It’s Game Over for Tokyo’s’ Infamous Knock-Off Mario Kart Experience

On December 31, 2020, Streetkart (previously known as MariKar) was ordered by the Supreme Court of Japan to pay ¥50 million ($480,000 USD) to Nintendo following a 3-year copyright infringement lawsuit surrounding their go-karting services. The court determined that this Tokyo-based tourist attraction had infringed on Nintendo’s intellectual property rights by unlawfully using Mario Kart footage and likeness in its promotional materials and services.

A History of Imitating Nintendo

Streetkart first ran into legal challenges back in 2017. From the similarity of the then company name “MariKar” and “Mario Kart” to renting Nintendo character costumes to wear while go-karting, Streetkart undoubtedly profited from its unofficial association with Nintendo’s infamous Mario Kart franchise. That year, the court ordered Streetkart to pay Nintendo ¥10 million ($97,000 USD) “for the unauthorized use of [Nintendo’s] Intellectual Property and concerns… [about] bring[ing] the Nintendo brand into disrepute.” Streetkart rebranded, changed its name, and described it’s experience as a “superhero-themed attraction” in an attempt to distance itself from Nintendo. Nonetheless, the business continued to attract thousands of tourists from across the globe who were interested in the knock-off Mario Kart experience.

Copyright Infringement

Nintendo argued that Streekart violated Japan’s Unfair Competition Prevention Act. This Act protects businesses from unfair conduct including: causing confusion with another party’s well-known goods and brand, misappropriation of another party’s goods or business, selling counterfeit goods, and misuse of domain names. In consideration of these IP protection laws, Nintendo presented a strong argument against Streetkart and its profitable association with the Mario Kart franchise.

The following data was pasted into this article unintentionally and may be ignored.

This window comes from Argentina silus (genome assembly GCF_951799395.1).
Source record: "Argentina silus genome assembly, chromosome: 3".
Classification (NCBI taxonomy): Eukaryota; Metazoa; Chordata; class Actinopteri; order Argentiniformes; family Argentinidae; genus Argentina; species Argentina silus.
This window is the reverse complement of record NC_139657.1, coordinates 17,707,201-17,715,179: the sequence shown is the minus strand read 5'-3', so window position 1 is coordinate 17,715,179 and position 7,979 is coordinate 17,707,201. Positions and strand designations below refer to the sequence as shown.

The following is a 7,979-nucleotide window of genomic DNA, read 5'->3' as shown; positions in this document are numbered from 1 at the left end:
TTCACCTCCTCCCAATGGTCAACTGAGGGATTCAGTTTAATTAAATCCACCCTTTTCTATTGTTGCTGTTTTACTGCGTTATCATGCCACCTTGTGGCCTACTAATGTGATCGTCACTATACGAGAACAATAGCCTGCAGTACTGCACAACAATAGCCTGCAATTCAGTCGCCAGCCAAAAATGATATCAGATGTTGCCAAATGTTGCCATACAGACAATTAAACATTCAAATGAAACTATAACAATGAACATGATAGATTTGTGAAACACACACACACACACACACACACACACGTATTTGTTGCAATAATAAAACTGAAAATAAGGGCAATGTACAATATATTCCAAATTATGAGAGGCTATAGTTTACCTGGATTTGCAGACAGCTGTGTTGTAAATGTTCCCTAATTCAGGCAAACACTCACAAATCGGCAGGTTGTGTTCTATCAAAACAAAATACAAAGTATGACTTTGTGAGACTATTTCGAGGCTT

The gaming giant had filed several copyright and patent infringement claims against Streetkart before 2017. Nintendo continued to pursue Streetkart for explicitly using Mario Kart footage and audio clips in its promotional material, on its go-karts, and in its selection of costumes available for rental. More generally, the company marketed its services as an imitation Mario Kart experience.

Several other companies provide Mario-themed go-karting experiences, but Streetkart’s were the most popular, especially among internationals. Despite its rebranding efforts, Streetkart still lost the Supreme Court appeal, which upheld the trial ruling and resulted in an additional ¥50 million ($480,000 USD) fine. These heavy fines are likely to deter other impersonators like Streetkart in the future.

Since Nintendo plans to build its own Mario Kart attraction at Super Nintendo World, formerly set to open last month, the multi-billion dollar corporation has unsurprisingly escalated its efforts to safeguard its franchise and intellectual property. By securing a win in the Supreme Court, Nintendo blue-shelled its competition, leaving Super Nintendo World as the sole destination for visitors looking for a real-life Mario-Kart experience.

Adele Zhang is an IPilogue Contributing Editor interested in the intersection between IP law and sports, and technology.

Leave a reply

Your email address will not be published. Required fields are marked *

13 − 1 =